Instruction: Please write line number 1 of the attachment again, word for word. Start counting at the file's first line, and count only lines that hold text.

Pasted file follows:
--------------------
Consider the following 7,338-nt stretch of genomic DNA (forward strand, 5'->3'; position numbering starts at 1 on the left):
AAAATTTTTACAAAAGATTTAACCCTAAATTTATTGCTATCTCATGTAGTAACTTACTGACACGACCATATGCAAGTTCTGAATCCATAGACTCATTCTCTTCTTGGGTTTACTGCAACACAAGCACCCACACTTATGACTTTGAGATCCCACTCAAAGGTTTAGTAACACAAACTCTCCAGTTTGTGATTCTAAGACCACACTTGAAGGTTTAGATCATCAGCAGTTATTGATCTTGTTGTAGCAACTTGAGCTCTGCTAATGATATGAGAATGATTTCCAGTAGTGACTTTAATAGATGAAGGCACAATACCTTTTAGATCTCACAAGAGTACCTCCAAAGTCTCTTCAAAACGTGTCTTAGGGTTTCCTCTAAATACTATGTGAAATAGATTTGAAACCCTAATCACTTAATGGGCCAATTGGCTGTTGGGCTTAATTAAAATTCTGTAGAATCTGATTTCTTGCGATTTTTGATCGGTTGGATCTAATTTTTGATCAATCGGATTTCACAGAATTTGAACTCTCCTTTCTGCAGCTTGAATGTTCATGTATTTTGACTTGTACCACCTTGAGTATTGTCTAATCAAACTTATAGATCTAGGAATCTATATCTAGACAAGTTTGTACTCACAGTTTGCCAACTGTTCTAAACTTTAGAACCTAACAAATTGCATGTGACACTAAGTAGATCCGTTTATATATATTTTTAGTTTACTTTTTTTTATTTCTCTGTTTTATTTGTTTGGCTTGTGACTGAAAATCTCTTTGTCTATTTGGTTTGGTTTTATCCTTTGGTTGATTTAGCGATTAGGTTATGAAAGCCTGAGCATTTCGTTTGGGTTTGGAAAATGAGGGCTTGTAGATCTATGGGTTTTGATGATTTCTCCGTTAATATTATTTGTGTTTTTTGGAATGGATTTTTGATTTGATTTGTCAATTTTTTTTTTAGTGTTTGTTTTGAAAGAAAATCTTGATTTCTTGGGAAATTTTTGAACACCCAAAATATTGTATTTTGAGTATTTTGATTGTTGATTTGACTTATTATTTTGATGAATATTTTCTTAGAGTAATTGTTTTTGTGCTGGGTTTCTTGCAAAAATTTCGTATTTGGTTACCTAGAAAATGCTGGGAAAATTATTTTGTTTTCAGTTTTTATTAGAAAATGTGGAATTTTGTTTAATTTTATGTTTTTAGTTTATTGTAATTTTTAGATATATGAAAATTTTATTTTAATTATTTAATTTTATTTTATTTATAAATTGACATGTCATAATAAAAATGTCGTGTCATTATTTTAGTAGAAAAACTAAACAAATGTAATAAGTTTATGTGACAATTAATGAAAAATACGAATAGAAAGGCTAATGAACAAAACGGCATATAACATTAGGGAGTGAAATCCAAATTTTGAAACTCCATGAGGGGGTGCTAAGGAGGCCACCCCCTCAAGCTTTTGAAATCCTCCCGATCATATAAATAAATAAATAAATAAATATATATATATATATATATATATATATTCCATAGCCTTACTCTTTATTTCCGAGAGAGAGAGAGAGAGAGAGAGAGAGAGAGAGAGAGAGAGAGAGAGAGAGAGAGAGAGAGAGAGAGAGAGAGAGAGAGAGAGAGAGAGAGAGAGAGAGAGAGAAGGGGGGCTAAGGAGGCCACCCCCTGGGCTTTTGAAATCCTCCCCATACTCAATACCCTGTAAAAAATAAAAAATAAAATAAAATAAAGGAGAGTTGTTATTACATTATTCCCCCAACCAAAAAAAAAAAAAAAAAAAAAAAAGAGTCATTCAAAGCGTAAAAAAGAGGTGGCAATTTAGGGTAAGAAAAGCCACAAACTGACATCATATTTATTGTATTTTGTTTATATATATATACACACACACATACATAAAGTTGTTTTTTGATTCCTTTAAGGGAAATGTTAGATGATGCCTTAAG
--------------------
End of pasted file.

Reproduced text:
Consider the following 7,338-nt stretch of genomic DNA (forward strand, 5'->3'; position numbering starts at 1 on the left):